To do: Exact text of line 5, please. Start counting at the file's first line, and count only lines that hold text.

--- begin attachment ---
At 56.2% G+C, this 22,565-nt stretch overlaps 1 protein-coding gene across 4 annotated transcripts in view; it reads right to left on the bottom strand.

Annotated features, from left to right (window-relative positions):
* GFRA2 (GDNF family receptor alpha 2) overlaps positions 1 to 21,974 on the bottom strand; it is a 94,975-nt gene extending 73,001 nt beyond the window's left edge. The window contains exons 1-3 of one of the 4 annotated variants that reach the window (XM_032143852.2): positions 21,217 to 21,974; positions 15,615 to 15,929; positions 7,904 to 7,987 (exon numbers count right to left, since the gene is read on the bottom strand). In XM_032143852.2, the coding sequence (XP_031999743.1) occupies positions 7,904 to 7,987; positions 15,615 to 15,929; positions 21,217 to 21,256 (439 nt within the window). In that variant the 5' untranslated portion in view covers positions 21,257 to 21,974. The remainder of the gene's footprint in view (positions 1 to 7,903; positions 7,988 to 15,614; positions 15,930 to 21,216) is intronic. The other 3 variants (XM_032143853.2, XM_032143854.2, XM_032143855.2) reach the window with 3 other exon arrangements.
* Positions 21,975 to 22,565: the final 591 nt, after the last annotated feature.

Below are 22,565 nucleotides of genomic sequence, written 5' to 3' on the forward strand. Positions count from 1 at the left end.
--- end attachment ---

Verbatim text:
Below are 22,565 nucleotides of genomic sequence, written 5' to 3' on the forward strand. Positions count from 1 at the left end.